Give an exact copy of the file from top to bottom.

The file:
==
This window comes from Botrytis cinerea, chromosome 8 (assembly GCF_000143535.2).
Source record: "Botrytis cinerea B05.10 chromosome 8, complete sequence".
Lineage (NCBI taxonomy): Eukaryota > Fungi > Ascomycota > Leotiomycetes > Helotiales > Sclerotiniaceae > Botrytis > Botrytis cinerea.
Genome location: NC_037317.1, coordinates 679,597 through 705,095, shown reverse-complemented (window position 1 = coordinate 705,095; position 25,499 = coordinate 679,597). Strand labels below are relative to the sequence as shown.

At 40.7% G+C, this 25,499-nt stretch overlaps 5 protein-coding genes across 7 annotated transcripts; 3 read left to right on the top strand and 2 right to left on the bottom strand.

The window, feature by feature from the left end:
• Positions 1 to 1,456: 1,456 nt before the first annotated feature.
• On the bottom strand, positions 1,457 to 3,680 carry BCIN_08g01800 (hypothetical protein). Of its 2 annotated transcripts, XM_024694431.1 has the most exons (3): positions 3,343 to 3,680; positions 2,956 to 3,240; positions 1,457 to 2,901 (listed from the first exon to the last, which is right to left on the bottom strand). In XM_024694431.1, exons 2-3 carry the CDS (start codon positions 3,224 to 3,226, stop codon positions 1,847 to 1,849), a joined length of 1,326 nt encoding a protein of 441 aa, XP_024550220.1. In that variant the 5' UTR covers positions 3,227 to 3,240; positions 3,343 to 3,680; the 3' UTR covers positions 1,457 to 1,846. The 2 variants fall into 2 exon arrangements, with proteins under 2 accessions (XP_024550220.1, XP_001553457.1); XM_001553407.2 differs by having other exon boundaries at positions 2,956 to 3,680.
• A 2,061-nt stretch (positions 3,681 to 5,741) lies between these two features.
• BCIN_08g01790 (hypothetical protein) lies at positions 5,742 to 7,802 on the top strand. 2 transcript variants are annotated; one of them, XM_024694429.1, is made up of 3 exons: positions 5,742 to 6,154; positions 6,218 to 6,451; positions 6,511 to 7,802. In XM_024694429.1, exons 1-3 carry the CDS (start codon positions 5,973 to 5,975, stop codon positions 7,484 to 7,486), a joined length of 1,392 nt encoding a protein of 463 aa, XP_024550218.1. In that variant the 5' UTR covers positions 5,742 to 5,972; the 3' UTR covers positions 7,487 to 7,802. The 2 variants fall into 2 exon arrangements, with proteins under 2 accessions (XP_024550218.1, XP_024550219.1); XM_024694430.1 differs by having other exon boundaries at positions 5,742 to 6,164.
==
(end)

This window comes from Botrytis cinerea, chromosome 8 (assembly GCF_000143535.2).
Source record: "Botrytis cinerea B05.10 chromosome 8, complete sequence".
Lineage (NCBI taxonomy): Eukaryota > Fungi > Ascomycota > Leotiomycetes > Helotiales > Sclerotiniaceae > Botrytis > Botrytis cinerea.
Genome location: NC_037317.1, coordinates 679,597 through 705,095, shown reverse-complemented (window position 1 = coordinate 705,095; position 25,499 = coordinate 679,597). Strand labels below are relative to the sequence as shown.

At 40.7% G+C, this 25,499-nt stretch overlaps 5 protein-coding genes across 7 annotated transcripts; 3 read left to right on the top strand and 2 right to left on the bottom strand.

The window, feature by feature from the left end:
• Positions 1 to 1,456: 1,456 nt before the first annotated feature.
• On the bottom strand, positions 1,457 to 3,680 carry BCIN_08g01800 (hypothetical protein). Of its 2 annotated transcripts, XM_024694431.1 has the most exons (3): positions 3,343 to 3,680; positions 2,956 to 3,240; positions 1,457 to 2,901 (listed from the first exon to the last, which is right to left on the bottom strand). In XM_024694431.1, exons 2-3 carry the CDS (start codon positions 3,224 to 3,226, stop codon positions 1,847 to 1,849), a joined length of 1,326 nt encoding a protein of 441 aa, XP_024550220.1. In that variant the 5' UTR covers positions 3,227 to 3,240; positions 3,343 to 3,680; the 3' UTR covers positions 1,457 to 1,846. The 2 variants fall into 2 exon arrangements, with proteins under 2 accessions (XP_024550220.1, XP_001553457.1); XM_001553407.2 differs by having other exon boundaries at positions 2,956 to 3,680.
• A 2,061-nt stretch (positions 3,681 to 5,741) lies between these two features.
• BCIN_08g01790 (hypothetical protein) lies at positions 5,742 to 7,802 on the top strand. 2 transcript variants are annotated; one of them, XM_024694429.1, is made up of 3 exons: positions 5,742 to 6,154; positions 6,218 to 6,451; positions 6,511 to 7,802. In XM_024694429.1, exons 1-3 carry the CDS (start codon positions 5,973 to 5,975, stop codon positions 7,484 to 7,486), a joined length of 1,392 nt encoding a protein of 463 aa, XP_024550218.1. In that variant the 5' UTR covers positions 5,742 to 5,972; the 3' UTR covers positions 7,487 to 7,802. The 2 variants fall into 2 exon arrangements, with proteins under 2 accessions (XP_024550218.1, XP_024550219.1); XM_024694430.1 differs by having other exon boundaries at positions 5,742 to 6,164.